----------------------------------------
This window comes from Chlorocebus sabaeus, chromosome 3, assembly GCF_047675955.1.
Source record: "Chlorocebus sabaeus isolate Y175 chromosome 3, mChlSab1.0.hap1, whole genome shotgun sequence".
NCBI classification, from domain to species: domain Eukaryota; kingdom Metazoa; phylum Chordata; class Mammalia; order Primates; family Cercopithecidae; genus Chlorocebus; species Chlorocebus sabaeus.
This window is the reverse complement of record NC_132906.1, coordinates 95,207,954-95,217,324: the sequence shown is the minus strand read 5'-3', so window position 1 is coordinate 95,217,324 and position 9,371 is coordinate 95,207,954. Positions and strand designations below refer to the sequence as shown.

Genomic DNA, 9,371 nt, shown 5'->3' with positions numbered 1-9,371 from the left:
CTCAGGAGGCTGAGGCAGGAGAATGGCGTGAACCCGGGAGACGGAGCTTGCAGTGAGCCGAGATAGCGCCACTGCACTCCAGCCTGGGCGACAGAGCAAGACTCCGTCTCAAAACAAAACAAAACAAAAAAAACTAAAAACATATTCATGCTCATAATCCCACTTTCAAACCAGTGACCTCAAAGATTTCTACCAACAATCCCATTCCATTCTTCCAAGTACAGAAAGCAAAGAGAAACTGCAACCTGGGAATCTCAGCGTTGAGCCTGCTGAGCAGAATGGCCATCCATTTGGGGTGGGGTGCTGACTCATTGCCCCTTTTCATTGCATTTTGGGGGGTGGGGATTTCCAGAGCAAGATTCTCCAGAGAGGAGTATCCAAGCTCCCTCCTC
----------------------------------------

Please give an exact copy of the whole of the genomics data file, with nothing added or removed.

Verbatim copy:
This window comes from Chlorocebus sabaeus, chromosome 3, assembly GCF_047675955.1.
Source record: "Chlorocebus sabaeus isolate Y175 chromosome 3, mChlSab1.0.hap1, whole genome shotgun sequence".
NCBI classification, from domain to species: domain Eukaryota; kingdom Metazoa; phylum Chordata; class Mammalia; order Primates; family Cercopithecidae; genus Chlorocebus; species Chlorocebus sabaeus.
This window is the reverse complement of record NC_132906.1, coordinates 95,207,954-95,217,324: the sequence shown is the minus strand read 5'-3', so window position 1 is coordinate 95,217,324 and position 9,371 is coordinate 95,207,954. Positions and strand designations below refer to the sequence as shown.

Genomic DNA, 9,371 nt, shown 5'->3' with positions numbered 1-9,371 from the left:
CTCAGGAGGCTGAGGCAGGAGAATGGCGTGAACCCGGGAGACGGAGCTTGCAGTGAGCCGAGATAGCGCCACTGCACTCCAGCCTGGGCGACAGAGCAAGACTCCGTCTCAAAACAAAACAAAACAAAAAAAACTAAAAACATATTCATGCTCATAATCCCACTTTCAAACCAGTGACCTCAAAGATTTCTACCAACAATCCCATTCCATTCTTCCAAGTACAGAAAGCAAAGAGAAACTGCAACCTGGGAATCTCAGCGTTGAGCCTGCTGAGCAGAATGGCCATCCATTTGGGGTGGGGTGCTGACTCATTGCCCCTTTTCATTGCATTTTGGGGGGTGGGGATTTCCAGAGCAAGATTCTCCAGAGAGGAGTATCCAAGCTCCCTCCTC